From the Luxurious St. Regis Moscow Nikolskaya…
Of course, the vast country of Russia is given colour by much more than its two largest cities, and our itinerary was about to take us on the long journey east into Siberia. But before that, a brief, unexpected taste of the good life came our way, as a serendipitous change of plans for our overnight stop in Moscow gave me my first ever stay at a St. Regis, and an innocuous email to the hotel resulted in a suite upgrade that simply blew us away…
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While we loved our St. Regis Suite so much that we ended up changing our train reservations for the next day, the “soft product” at the hotel was top-notch as well. St. Regis hotels are known for their butler service, which at the St. Regis Moscow Nikolskaya took the form of complimentary 24/7 coffee and tea delivered straight to your door, as well as two pieces of complimentary garment pressing per guest per day.
I totally “get” the appeal of the St. Regis brand now, and look forward to staying at other properties around the world soon, especially in light of the upcoming luxury hotel sweet spots in Marriott and Starwood’s new loyalty program.
…to the Gruelling Trans-Siberian Railway
“Mixing the luxury with the spartan makes the luxury that much better,” as a friend of mine puts it. As you can imagine, the contrast – from the luxuries of our St. Regis Suite to the rickety rhythms and often pungent interiors of the Trans-Siberian trains – couldn’t have been more stark.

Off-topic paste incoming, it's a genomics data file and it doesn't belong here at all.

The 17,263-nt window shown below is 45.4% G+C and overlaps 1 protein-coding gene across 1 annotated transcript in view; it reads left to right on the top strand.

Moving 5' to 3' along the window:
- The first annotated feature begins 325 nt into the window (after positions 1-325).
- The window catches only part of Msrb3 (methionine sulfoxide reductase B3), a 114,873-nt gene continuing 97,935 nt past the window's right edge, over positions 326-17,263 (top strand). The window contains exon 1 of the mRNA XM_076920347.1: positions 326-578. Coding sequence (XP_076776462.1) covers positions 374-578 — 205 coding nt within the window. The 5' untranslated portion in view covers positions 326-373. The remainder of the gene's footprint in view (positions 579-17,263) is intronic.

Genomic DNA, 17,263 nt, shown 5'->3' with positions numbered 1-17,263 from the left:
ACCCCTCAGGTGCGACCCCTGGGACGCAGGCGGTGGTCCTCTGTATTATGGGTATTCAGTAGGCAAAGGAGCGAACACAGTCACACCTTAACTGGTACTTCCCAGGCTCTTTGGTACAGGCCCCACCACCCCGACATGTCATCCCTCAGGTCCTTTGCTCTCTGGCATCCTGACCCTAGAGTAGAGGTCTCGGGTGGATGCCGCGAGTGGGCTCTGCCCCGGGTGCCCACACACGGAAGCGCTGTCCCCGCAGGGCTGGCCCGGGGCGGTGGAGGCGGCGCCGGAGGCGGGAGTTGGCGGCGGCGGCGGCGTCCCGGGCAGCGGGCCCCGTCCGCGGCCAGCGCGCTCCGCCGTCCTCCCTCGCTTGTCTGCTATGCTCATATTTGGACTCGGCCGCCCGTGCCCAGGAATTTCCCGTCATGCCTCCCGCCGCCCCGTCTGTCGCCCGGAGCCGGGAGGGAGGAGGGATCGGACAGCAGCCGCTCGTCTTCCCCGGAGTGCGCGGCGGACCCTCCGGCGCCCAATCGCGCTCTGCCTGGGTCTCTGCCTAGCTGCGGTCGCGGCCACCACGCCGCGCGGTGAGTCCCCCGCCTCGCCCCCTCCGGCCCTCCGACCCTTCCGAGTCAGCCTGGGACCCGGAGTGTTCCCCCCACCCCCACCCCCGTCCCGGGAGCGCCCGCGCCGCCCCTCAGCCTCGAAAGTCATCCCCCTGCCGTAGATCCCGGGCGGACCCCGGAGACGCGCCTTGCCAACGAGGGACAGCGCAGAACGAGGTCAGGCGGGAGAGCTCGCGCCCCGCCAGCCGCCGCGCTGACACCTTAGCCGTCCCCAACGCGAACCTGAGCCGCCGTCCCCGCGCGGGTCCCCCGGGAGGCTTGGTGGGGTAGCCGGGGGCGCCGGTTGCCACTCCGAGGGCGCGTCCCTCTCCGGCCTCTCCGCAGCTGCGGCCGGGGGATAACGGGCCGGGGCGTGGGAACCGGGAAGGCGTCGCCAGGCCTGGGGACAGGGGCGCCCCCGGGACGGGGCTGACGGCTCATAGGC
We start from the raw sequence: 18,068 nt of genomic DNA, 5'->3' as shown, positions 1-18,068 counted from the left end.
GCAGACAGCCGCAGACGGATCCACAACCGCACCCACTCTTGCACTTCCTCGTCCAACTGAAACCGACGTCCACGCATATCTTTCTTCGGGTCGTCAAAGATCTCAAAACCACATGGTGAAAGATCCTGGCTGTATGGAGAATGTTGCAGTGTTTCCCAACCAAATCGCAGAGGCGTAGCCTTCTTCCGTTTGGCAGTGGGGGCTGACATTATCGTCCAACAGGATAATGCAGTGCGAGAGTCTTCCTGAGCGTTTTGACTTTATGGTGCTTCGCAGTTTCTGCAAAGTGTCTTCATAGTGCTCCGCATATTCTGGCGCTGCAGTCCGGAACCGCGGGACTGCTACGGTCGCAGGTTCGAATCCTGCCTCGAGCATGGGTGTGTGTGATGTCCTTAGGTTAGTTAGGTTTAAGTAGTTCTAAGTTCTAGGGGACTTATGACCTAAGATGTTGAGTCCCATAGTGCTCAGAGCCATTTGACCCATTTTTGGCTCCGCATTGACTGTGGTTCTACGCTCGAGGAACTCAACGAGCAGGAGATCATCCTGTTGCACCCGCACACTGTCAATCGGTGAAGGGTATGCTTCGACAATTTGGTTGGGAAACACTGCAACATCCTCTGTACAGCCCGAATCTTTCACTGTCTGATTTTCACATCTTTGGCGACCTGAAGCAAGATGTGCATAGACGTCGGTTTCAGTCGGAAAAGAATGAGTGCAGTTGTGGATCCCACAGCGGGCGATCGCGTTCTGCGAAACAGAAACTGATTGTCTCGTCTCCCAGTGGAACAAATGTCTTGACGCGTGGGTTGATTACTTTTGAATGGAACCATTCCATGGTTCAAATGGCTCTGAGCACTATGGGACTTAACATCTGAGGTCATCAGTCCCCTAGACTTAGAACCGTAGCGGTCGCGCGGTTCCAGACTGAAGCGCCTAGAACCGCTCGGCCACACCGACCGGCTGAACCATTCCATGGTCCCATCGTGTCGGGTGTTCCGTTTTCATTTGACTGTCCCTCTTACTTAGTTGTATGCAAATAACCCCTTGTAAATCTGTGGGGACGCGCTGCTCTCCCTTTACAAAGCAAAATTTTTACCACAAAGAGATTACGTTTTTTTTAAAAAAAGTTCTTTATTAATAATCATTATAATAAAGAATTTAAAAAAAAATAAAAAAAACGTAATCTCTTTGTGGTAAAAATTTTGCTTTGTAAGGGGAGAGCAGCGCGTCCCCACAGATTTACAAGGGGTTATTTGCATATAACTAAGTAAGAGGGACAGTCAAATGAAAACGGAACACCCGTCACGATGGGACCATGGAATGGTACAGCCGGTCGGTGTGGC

In all honesty, my thoughts from this two-week journey across much of the Old World are far too numerous to be included here, and I do plan to publish a separate article detailing my reflections from this leg of the trip.
For now, I’ll let a series of pictures do the talking, and I’ll just say that it was a tremendously rewarding experience that defied my expectations at many turns. If you love travel and seeing new parts of the world, I’d highly recommend giving it a spot near the top of your bucket list.
Despite the inauspicious start, this was probably one of the best trips in recent memory in terms of the volume of new experiences I encountered along the way. Two great cities, the World Cup, an unforgettable hotel stay, and a journey by train over taiga, steppe, and desert. It’s been an immensely fulfilling journey, and one that bears plenty of reflection over the weeks and months to come.
Wow, amazing, I’m planning to go to Russia next summer as part of my mini-RTW.
Awesome post – like seeing these mixed in with the more "standard" flight reviews / points / miles / credit card type posts.
Thanks for the report. Carry on only is the way to go, saves so many potential headaches. I’m doing the route from the Beijing side due to far less complications with flight connections (YVR direct) Sure looks like 1st class along the Trans-Siberian makes it quite tolerable oppose to grueling. Looking forward to the remaining reports of the memorable journey.
First Class is quite tolerable indeed. I will say that the Trans-Mongolian train (#23/24) was actually the nicest, even though it only has 4-berth compartments.
Third Class isn’t a zoo, but it’s not exactly pleasant either. It’s an eye-opening glimpse into how ordinary Russians travel, though.
Great to hear! I have planned on Mongolian train #23, then train #5 and later train #1.